The Saudi Arabian government has threatened to ban the use of instant messaging applications because of failure to control them, Saudi media reveal. It comes a month after the minister for media and culture confirmed censorship of Twitter. “The Communications and Information Technology Commission has requested companies operating the applications to meet the regulatory requirements to avoid their suspension in the kingdom,” sources told Saudi news site Sabq. “The commission is now coordinating with the application operators on the issue,” they said. Companies were given one week to deal with the situation and decide upon the required technical measures. The sources stressed that the procedure was “in accordance with regulatory procedures,” denying claims that attributed the decision to commercial motivations. Messaging applications such as Skype, WhatsApp and Viber are at risk of being banned, Al Arabiya reported. It’s the latest move by the ultra-conservative Gulf Kingdom, whose government recently admitted censorship of Twitter. Just last month, Saudi Arabian Minister for Media and Culture Abdel Aziz Khoga called on citizens to “raise their awareness” and contribute to the censorship taken up by the ministry. “People have to take care of what they are writing on Twitter,” the minister said. “It’s getting harder to observe around three million people subscribing to the social network in the kingdom,” he added. The government’s censorship of the social media application led to the December arrest of Turki al-Hamad, a liberal Saudi writer accused of “insulting Islam” on his Twitter account. Hamad was arrested on the orders of Interior Minister Prince Mohammed Bin Nayef Bin Abdel Aziz, who was tipped off by a religious organization. In 2010, Saudi Arabia banned the use of Blackberry phones to send and receive messages, citing concerns that the communications were encrypted and could not be monitored, therefore hindering the country’s efforts to fight terrorism and crime.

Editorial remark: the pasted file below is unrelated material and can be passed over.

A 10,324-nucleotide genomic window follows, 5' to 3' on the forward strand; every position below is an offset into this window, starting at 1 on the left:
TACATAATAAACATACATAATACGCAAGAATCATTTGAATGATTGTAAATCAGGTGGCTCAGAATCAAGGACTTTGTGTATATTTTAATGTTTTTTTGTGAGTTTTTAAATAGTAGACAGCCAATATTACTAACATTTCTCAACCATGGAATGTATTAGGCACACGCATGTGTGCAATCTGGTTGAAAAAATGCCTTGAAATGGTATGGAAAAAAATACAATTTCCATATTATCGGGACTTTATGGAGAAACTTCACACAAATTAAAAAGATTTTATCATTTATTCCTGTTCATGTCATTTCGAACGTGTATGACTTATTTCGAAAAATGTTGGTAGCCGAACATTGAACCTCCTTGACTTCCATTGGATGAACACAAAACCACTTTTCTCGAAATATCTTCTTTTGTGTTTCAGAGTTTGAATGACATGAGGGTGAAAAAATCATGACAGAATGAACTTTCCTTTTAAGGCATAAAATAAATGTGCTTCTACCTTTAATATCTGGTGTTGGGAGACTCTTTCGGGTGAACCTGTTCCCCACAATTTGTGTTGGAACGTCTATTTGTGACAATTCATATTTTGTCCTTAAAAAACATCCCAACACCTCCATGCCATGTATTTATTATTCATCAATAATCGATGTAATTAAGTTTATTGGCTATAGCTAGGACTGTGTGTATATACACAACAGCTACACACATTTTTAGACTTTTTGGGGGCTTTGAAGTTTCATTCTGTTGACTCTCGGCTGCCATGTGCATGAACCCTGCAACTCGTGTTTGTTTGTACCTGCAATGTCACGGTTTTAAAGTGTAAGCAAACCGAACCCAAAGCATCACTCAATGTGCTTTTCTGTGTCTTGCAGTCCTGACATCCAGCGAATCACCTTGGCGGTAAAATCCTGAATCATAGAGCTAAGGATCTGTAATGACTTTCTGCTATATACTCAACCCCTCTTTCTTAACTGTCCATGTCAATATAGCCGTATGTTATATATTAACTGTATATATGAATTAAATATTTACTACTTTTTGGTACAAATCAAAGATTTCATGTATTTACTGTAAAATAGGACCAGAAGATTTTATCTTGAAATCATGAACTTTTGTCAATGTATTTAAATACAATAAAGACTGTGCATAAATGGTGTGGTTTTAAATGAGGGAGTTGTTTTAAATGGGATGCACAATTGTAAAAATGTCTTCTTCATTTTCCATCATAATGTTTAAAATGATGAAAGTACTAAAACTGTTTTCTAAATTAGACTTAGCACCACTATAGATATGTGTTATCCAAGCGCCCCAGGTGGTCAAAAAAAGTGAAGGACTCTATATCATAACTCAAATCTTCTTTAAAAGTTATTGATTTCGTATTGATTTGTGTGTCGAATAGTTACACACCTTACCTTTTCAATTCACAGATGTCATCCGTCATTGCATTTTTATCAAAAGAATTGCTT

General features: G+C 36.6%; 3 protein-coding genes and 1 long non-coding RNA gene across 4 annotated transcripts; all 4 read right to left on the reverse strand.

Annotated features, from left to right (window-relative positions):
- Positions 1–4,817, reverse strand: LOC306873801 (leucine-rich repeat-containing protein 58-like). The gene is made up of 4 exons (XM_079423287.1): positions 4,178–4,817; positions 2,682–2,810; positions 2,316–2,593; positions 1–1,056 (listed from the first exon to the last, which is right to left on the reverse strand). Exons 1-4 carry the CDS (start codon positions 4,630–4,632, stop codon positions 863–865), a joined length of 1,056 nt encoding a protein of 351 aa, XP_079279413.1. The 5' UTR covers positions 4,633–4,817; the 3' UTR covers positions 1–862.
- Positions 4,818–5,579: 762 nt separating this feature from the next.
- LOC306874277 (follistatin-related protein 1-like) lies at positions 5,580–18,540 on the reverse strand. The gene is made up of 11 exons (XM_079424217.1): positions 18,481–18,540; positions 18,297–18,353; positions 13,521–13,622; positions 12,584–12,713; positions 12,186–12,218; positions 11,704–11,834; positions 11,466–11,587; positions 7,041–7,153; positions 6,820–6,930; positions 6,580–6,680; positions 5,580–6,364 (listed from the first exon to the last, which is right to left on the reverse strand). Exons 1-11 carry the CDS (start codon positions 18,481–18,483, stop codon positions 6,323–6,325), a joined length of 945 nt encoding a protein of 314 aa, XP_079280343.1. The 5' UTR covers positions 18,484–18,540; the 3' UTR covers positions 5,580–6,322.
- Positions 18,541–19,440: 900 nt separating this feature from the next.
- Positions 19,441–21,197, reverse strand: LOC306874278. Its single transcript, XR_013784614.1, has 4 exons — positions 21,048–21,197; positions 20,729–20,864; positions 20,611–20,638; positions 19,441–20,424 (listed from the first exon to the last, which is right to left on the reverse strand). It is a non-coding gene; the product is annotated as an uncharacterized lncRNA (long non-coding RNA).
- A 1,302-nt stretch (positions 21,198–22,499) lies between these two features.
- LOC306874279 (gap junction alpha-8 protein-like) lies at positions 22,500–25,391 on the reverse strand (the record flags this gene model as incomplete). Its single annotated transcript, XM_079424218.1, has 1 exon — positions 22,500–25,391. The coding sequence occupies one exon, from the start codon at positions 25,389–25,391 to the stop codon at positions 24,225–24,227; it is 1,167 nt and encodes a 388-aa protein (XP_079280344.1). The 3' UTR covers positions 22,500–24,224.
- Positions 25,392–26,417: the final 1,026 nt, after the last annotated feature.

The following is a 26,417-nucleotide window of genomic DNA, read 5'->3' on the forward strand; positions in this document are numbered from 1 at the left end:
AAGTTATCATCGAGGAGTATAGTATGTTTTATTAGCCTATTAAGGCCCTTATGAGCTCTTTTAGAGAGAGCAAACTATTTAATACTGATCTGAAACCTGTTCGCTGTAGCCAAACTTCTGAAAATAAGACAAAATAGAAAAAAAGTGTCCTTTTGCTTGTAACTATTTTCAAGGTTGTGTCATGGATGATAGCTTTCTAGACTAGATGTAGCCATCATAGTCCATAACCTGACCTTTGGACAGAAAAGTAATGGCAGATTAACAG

Nearly a million people became U.S. citizens last year, and just over a million became legal permanent residents, according to new data released by the U.S. Department of Homeland Security. The data shows the numbers of new “green card” holders and naturalizations, the process of becoming a U.S. citizen, have been fairly steady over the past few years, with a modest bump in naturalizations last year. “There were a lot of outreach efforts leading up to the presidential election to get people to naturalize. A lot of the big ones we saw this year were Latino organizations,” she said. Latino voters, including many new citizens, helped secure President Barack Obama’s re-election and increased the power of his Democratic Party in Congress. A total of 757,434 people naturalized in 2012, up from 694,193 the year before. The majority of new citizens were born in Mexico, the Philippines, India, the Dominican Republic and China, according to the data released Friday. Naturalizations increased the most among people born in the Dominican Republic and Cuba between 2011 and 2012. Vietnam, South Korea, Pakistan, Iran, Nigeria and Somalia were among the top 20 countries of origin. Immigration policy experts say the 2012 data is fairly unremarkable, except that it may be a point of reference as immigration trends change in future years if Congress passes immigration reform. Growing numbers of lawmakers are calling for a path to citizenship for the estimated 11.5 million unauthorized immigrants in the U.S. But what type of path, and how long it would take is the subject of intense debate, with new pitches flying through Washington each week. Last year, the U.S. granted “green cards” to 1,031,631 foreigners. That lets them live and work permanently anywhere in the U.S. and opens the door to citizenship within five years. Mexico, China and India were the leading countries of birth of America’s newest legal permanent residents. People born in Iraq, Burma, Bangladesh and Ethiopia were among the top 20. The majority of the green card holders already lived in the U.S. when their status changed. Nearly 66 percent were granted permanent resident status based on a family relationship with a U.S. citizen or another green card holder. The system to determine who gets a green card is a complicated process, with preference going to family members and foreigners with needed job skills or who came from countries not well represented in the U.S. Some immigration reformers are suggesting a new green card category be created for the undocumented immigrants in the U.S., while others object to what they consider to be an “amnesty” for people who broke the law. Erwin DeLeon, an immigration specialist with the Washington-based research group the Urban Institute, says he expects new data trends will emerge in about a decade because of the work Congress is doing now. If Congress passes immigration reform this year or next, he says, “by 2020 you’ll see a big spike” in permanent residents and new citizens. Bergeron isn’t so sure about the timing, however, since some proposals are suggesting unauthorized immigrants would have to wait as long as 10 years to become legal, with an additional five-year wait to naturalize.